6. ASP.NET developers are not too many, while there are plenty of inexperienced PHP programmers ready to work for food. If you don't need a high quality website, the cost may be reduced even more.

  7. ASP.NET is compiled. If you forget to say in your contract that the developer must provide you the source code, you may find yourself with the binaries only. What if you want to search for another developer to modify the project later? In PHP, source code may be obfuscated, but it's not the usual practice.

  8. ASP.NET is not widely used. Even in reality it is, the business people don't see it too much (again, it must be false in USA, but is certainly true in France and probably other countries in the same situation). One of the most known websites using ASP.NET MVC is Stack Exchange. But have you seen a business person who knows what it is? It's very easy to convince a person to use PHP. "Look, Facebook uses PHP. Wikipedia uses PHP. How can it be bad?" Business people like those simple arguments, and remember them much better than "Do you know that actually Facebook developers themselves said that PHP suck because of its poor performance?".

Additionally to those points, business people often have strange reasons to choose PHP. For example I often hear them saying that "PHP is more secure" or "PHP is faster than ASP.NET because it's not compiled¹". I never succeeded to make them explain why is it so and where have they heard this stupidities.


¹ Actually this one comes from a few websites or forums comparing PHP with ASP.NET and written by less than competent people. I quote the first link, because at this level, it's just... astonishing: "ASP.net is compiled into memory in binary code. So, when ASP.net is used for coding, it is evident that it takes much longer time to process since the codes need to be retrieved from memory. However, PHP is not compiled into memory like ASP.net is. It is interpreted at runtime. That is the reason why PHP coding leads to better speed and even efficiency.".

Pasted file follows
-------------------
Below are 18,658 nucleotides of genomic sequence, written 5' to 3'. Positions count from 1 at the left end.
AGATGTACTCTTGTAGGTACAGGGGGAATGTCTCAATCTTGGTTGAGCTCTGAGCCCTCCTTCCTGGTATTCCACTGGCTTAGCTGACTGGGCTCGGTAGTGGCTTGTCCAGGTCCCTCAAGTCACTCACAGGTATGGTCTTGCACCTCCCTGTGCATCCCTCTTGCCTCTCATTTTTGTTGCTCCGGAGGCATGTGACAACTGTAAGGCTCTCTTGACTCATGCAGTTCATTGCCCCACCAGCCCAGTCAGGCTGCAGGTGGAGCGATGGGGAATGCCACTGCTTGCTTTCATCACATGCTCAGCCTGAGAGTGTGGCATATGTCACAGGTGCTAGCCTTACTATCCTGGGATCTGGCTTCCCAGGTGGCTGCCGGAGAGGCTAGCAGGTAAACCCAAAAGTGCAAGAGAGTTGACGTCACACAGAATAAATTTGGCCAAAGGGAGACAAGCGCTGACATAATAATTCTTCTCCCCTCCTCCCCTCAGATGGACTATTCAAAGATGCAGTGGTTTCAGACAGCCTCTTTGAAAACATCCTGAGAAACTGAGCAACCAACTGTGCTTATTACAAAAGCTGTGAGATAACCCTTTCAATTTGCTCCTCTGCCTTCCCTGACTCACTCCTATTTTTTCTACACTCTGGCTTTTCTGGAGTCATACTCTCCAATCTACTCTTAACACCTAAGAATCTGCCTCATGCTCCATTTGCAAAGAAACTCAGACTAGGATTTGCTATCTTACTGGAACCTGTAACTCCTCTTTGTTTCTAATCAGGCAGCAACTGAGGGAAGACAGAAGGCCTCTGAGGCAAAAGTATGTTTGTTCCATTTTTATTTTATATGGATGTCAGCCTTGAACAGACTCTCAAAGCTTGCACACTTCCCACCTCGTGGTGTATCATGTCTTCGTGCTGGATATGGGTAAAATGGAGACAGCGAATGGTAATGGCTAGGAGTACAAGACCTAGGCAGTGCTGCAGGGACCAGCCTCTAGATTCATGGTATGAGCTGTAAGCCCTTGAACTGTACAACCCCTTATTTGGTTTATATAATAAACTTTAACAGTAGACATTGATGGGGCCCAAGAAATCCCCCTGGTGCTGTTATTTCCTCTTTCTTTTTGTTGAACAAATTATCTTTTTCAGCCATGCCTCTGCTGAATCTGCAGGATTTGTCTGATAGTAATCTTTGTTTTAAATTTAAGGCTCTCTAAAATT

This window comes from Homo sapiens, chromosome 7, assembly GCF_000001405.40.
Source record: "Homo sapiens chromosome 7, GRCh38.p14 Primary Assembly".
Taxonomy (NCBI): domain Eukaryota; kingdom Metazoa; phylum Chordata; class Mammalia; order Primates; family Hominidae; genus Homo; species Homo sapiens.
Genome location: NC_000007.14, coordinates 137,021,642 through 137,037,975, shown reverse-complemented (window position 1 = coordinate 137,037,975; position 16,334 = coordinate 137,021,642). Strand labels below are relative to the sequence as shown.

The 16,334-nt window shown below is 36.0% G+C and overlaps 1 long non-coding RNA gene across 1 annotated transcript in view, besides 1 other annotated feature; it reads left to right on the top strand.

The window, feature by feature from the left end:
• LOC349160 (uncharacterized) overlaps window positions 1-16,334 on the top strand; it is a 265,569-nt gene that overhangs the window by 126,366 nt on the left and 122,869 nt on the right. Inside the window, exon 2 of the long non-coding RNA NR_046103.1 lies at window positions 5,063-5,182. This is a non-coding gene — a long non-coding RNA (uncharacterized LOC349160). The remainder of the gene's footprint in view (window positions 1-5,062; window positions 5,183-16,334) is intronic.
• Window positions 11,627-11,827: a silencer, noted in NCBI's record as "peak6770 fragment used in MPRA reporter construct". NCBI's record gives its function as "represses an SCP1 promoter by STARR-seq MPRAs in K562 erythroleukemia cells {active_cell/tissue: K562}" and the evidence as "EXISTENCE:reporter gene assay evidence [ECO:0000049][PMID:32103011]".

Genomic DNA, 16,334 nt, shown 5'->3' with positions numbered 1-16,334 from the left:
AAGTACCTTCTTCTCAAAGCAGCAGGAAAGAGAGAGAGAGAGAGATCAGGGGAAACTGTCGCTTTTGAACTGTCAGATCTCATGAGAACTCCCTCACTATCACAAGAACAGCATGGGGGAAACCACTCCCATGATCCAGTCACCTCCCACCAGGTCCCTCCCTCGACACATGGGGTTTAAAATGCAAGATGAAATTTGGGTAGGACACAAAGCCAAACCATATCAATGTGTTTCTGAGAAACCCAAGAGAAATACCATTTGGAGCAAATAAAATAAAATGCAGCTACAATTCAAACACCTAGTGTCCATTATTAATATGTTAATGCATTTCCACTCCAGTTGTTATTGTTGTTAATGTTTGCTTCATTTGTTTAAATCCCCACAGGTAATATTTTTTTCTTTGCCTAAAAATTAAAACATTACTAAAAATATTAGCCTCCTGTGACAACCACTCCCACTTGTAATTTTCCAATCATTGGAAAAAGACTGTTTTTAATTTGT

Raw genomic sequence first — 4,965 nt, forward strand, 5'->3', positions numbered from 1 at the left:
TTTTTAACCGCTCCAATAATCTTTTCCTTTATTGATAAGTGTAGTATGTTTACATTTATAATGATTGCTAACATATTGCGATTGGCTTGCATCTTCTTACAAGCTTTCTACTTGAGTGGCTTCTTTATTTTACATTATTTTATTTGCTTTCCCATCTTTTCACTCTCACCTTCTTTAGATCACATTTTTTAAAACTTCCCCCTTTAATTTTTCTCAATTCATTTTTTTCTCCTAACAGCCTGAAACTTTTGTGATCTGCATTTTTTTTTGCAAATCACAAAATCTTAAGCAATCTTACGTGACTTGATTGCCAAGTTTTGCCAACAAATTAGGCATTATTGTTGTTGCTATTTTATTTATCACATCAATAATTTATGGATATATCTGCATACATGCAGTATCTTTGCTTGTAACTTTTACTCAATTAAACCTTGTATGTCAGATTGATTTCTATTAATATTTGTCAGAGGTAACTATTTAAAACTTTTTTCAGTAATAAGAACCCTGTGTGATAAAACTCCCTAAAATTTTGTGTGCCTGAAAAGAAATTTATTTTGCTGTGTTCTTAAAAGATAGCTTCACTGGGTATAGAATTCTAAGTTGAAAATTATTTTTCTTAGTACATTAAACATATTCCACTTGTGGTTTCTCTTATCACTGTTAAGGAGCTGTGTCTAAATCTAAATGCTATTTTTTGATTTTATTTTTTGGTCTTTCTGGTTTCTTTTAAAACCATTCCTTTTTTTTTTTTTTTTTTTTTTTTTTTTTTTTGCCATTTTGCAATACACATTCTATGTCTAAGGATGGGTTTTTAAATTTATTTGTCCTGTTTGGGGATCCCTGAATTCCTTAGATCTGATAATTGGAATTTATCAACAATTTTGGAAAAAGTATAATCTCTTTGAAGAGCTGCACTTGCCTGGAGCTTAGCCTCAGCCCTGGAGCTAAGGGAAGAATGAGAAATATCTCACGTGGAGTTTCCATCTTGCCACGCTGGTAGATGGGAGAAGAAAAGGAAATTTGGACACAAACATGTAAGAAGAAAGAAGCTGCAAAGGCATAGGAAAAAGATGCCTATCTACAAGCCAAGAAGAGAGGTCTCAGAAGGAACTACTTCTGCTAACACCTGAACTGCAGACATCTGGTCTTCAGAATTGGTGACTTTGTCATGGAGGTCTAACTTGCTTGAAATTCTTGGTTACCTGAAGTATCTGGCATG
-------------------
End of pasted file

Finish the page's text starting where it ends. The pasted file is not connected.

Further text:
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@downvoter: explaining the downvote may help to improve the answer. –  MainMa Aug 30 '11 at 6:00
    
this was a good explanation with reasons. +1. I don't know why some people like to downvote without mentioning why? This behavior is not acceptable at all. Your formatting is also very good. Thanks. –  Saeed Neamati Aug 30 '11 at 6:36
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I think the downvote was because of the "Microsoft is evil" statement. I'd upvote but I disagree with some points, for example you state that ASP.NET is not widely used, which might be true for public websites but in corporate/enterprise environments it is indeed widely in use. More so than PHP in my experience. Also I think that you can use ASP.NET with Apache if you install Mono. –  Falcon Aug 30 '11 at 7:08
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-1: Business people love Microsoft. The old saying was "You never get fired for buying IBM". This could easily be said for Microsoft these days. Your statement is almost universally false, with very few exceptions outside the tech world. –  Morgan Herlocker Aug 30 '11 at 15:25
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-1: Bullet points 1 and 2 are not universal. #3, #4 and #5 are demonstrably false (see Mono). #6 is debatable: I know many .NET developers. #7 is a non-issue when developers are hired full-time and not as a consultant. #8 is simply not true - The StackExchange family of sites is all written in ASP.NET, and I run into ASP.NET sites almost as often as I see the .php extension in URIs. –  greyfade Aug 30 '11 at 15:48
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IMO the answer is a very low barrier to entry, and very little required to get started, not to mention a plethora of free tools to get up and running quick. You can set up a PHP development environment relatively quick and for the princely sum of $0. You can set up a PHP server for $0, and for production hosting it's typically cheap as dirt; a couple of bucks a month.